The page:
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Notable Petitions

The “Notable Petitions” feature lists petitions that likely will later appear on our “Petitions to Watch” list when they are ready for consideration by the Justices.  “Notable Petitions” are those that Tom has identified as raising one or more questions that has a reasonable chance of being granted in an appropriate case.  We generally do not attempt to evaluate whether the case presents an appropriate vehicle to decide the question, which is a critical consideration in determining whether certiorari will be granted.

The newest notable petitions, along with the opinions below and any other briefs filed at the Court so far, follow the jump.

Title: Laborers District Council Construction Industry Pension Fund v. Omnicare
Docket: 09-1400
Issues: Whether claims under Securities Act § 11, 15 U.S.C. § 77k(a), for which proof of fraud or mistake is no element of prima facie liability, are subject to Federal Rule of Civil Procedure 9(b)’s heightened pleading requirement, requiring that a party alleging claims of fraud or mistake “state with particularity the circumstances constituting fraud or mistake”; (2) whether investors seeking relief under Securities Act § 11, for which neither negligence nor fraud is an element of liability, may be required to plead facts showing either fraud or negligence; and (3) whether the courts reverse the burden that Congress placed on certain defendants, of demonstrating due diligence as an affirmative defense, by requiring plaintiffs to plead facts rebutting it.

[Note: This petition was distributed for the Justices’ conference on Sept. 27, 2010.]

Title: Erica P. John Fund, Inc. v. Halliburton Co.
Docket: 09-1403
Issues: (1) Whether the Fifth Circuit correctly held that plaintiffs in securities fraud actions must not only satisfy the requirements to trigger a rebuttable presumption of fraud on the market, but must also establish loss causation at class certification by a preponderance of admissible evidence without merits discovery; (2) whether the Fifth Circuit improperly considered the merits of the underlying litigation when it held that a plaintiff must establish loss causation to invoke the fraud-on-the-market presumption.

Title: United Rentals v. Angell
Docket: 09-1417
Issues: (1) Whether, to satisfy the elements of 11 U.S.C. § 547(b), a bankruptcy trustee must prove that allegedly preferential transfers diminished a bankruptcy debtor’s estate available for distribution to general unsecured creditors; (2) whether the contemporaneous release of contingent setoff rights or a contingent security interest in the property of the estate by a third party as a direct result of an alleged preferential transfer is a valid contemporaneous exchange for new value under 11 U.S.C. § 547(c)(1).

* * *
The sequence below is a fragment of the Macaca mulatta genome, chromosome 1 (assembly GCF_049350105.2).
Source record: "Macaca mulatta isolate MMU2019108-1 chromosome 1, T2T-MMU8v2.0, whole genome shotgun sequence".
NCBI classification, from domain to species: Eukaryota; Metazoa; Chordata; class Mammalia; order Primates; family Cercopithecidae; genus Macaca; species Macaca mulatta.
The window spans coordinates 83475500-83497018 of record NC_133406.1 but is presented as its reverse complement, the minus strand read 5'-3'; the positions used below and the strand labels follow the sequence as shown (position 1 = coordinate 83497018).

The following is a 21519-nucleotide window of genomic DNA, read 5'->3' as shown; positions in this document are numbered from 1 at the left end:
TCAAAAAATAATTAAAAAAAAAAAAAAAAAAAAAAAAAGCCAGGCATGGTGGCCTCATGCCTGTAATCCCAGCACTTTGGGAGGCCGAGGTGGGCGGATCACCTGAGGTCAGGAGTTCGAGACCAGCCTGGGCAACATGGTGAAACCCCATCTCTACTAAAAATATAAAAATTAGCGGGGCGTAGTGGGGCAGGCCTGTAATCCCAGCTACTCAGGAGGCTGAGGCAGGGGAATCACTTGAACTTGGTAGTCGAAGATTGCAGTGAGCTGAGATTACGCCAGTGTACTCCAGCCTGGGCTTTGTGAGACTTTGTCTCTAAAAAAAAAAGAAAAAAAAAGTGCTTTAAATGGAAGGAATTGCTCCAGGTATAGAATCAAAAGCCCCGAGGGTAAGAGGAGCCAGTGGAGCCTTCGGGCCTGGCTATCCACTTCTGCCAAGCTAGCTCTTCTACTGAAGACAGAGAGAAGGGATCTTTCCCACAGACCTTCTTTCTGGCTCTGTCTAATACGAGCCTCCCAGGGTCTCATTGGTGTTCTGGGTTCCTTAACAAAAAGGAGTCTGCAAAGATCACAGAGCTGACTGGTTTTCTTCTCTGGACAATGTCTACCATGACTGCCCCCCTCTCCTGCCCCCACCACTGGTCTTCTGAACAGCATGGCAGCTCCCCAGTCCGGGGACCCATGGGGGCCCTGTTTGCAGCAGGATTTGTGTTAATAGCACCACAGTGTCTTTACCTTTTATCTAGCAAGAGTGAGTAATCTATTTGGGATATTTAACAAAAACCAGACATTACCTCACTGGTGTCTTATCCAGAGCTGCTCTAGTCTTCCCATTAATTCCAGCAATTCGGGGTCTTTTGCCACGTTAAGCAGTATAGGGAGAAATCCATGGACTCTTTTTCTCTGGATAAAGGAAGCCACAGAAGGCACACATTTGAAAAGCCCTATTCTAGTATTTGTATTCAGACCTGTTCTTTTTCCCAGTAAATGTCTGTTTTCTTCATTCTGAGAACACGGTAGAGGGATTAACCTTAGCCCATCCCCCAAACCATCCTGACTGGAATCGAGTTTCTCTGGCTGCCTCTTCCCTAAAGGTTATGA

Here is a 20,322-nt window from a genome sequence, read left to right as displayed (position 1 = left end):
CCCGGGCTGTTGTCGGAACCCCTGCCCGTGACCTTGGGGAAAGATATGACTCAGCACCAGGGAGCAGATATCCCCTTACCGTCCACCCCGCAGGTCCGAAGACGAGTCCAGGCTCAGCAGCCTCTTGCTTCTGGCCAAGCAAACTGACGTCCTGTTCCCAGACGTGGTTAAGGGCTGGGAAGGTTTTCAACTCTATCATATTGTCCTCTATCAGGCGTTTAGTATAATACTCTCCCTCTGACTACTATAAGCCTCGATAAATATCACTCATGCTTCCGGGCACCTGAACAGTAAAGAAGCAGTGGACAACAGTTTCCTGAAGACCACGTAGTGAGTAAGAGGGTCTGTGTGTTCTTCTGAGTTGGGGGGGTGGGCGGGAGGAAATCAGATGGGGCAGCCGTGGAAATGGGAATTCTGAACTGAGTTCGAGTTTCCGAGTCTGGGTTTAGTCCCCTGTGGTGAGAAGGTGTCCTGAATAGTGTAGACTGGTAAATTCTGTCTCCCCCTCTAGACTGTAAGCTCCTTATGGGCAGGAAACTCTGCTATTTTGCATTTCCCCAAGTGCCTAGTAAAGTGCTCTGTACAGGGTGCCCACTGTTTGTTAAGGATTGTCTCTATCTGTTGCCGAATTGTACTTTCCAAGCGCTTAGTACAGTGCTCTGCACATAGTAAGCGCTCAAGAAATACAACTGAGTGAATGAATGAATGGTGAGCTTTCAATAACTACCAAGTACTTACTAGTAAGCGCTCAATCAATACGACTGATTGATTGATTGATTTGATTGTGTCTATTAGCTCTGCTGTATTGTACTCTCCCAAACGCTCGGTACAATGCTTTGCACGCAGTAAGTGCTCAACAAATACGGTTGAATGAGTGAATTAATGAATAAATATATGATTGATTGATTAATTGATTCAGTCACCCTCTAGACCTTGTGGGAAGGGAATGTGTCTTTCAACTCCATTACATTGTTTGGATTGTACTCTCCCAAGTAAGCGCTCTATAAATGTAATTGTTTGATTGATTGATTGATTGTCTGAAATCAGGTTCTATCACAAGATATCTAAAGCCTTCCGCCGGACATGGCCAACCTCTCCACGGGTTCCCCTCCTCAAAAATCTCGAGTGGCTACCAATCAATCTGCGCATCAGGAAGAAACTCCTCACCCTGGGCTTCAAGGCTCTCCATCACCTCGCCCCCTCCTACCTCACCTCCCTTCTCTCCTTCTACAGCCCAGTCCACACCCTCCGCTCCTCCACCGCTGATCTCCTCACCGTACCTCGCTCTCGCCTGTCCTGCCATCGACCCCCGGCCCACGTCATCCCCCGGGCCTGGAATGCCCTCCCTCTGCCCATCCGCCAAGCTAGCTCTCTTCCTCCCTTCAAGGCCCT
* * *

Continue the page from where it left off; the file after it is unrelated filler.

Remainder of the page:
[Note: This petition was distributed for the Justices’ conference on Sept. 27, 2010.]

Title: Presbyterian Church of Sudan v. Talisman Energy, Inc.; Talisman Energy, Inc. v. Presbyterian Church of Sudan
Docket: 09-1262; 09-1418
Issues: From 09-1262: (1) Whether federal common law tort principles or international law provides the standard for civil aiding and abetting or conspiracy liability under the Alien Tort Statute;  (2) whether the mental element for civil aiding and abetting liability, under either federal common law or international law, permits liability based on a showing that the defendant knowingly provided substantial assistance to gross human rights violations, or whether a plaintiff must also show that the defendant had the intent to assist; and (3) whether ATS plaintiffs may assert conspiracy or joint criminal enterprise theories of liability based on federal common law or international law and, if so, whether, in the context of such joint action, ATS plaintiffs satisfy their burden of proof by demonstrating that the defendant knew of an illegal purpose of the joint criminal enterprise and was assisting to achieve that illegal purpose.

From 09-1418: (1) Whether, under the Alien Tort Statute, federal courts lack subject matter jurisdiction to impose liability on corporations for torts committed in violation of customary international law; (2) whether federal courts lack subject matter jurisdiction to apply ATS extraterritorially to claims for such torts arising entirely outside the United States; and (3) whether causes of action for violations of customary international law exist when (i) the claims are based on events arising solely outside the United States and had no effect on the United States, (ii) the claims are asserted against a foreign defendant not in the custody of the United States, and (iii) a country providing an adequate alternative forum has a close tie to the dispute.

[Note: The petition and cross-petition above were distributed for the Justices’ conference on Sept. 27, 2010.]